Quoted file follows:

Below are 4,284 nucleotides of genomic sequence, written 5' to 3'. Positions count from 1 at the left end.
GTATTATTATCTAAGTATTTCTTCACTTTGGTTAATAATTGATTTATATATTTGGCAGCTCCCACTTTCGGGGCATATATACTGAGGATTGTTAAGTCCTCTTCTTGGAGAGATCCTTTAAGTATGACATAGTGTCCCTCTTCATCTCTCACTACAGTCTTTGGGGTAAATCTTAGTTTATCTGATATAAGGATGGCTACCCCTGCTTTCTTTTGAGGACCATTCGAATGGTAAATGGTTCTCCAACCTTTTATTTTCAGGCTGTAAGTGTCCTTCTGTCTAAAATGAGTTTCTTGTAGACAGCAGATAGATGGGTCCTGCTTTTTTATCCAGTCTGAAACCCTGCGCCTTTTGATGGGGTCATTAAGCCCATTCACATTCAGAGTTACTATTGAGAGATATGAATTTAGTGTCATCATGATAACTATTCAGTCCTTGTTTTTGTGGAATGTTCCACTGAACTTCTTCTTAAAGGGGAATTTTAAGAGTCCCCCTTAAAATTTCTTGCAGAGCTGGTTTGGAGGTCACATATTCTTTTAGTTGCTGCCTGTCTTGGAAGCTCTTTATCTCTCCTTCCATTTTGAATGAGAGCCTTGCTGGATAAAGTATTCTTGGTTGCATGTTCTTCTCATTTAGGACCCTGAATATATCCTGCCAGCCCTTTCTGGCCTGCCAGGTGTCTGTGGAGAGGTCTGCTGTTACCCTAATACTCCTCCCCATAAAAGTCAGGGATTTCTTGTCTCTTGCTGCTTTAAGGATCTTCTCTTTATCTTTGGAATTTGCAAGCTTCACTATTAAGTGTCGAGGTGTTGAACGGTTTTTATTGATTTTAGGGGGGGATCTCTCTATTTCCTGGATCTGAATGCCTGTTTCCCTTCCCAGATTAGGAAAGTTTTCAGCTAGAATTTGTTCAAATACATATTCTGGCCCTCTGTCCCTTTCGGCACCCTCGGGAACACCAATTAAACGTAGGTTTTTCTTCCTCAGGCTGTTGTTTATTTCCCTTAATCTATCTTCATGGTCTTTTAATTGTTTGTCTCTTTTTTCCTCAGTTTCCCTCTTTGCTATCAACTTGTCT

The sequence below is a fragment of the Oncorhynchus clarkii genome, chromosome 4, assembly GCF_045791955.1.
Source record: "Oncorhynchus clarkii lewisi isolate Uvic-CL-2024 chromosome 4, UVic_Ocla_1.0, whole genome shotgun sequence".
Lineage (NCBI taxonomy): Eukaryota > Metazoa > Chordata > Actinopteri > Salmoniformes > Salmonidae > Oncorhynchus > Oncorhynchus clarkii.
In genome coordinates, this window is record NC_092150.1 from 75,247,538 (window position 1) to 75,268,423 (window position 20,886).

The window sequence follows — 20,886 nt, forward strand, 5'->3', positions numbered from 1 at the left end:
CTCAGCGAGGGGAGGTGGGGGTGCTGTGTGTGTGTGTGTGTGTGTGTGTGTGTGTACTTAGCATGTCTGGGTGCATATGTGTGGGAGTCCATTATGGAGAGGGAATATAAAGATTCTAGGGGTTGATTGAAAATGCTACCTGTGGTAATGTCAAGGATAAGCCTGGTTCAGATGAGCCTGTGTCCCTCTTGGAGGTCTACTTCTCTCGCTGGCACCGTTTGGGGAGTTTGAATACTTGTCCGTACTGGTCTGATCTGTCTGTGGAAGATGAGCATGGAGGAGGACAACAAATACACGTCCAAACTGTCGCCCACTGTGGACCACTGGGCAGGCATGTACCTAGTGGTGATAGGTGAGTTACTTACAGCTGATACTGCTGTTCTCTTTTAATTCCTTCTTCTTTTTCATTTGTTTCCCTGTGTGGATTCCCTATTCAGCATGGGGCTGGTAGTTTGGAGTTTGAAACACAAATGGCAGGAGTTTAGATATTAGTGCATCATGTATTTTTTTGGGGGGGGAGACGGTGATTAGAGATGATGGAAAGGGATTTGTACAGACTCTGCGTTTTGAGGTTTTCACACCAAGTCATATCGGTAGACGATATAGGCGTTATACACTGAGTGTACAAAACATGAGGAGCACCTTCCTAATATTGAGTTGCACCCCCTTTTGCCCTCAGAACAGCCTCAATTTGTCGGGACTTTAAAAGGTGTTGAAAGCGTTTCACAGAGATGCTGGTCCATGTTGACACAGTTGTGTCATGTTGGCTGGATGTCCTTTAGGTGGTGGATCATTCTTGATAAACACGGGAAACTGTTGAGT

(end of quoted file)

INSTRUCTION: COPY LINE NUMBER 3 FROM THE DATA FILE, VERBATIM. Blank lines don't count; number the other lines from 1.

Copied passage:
The sequence below is a fragment of the Oncorhynchus clarkii genome, chromosome 4, assembly GCF_045791955.1.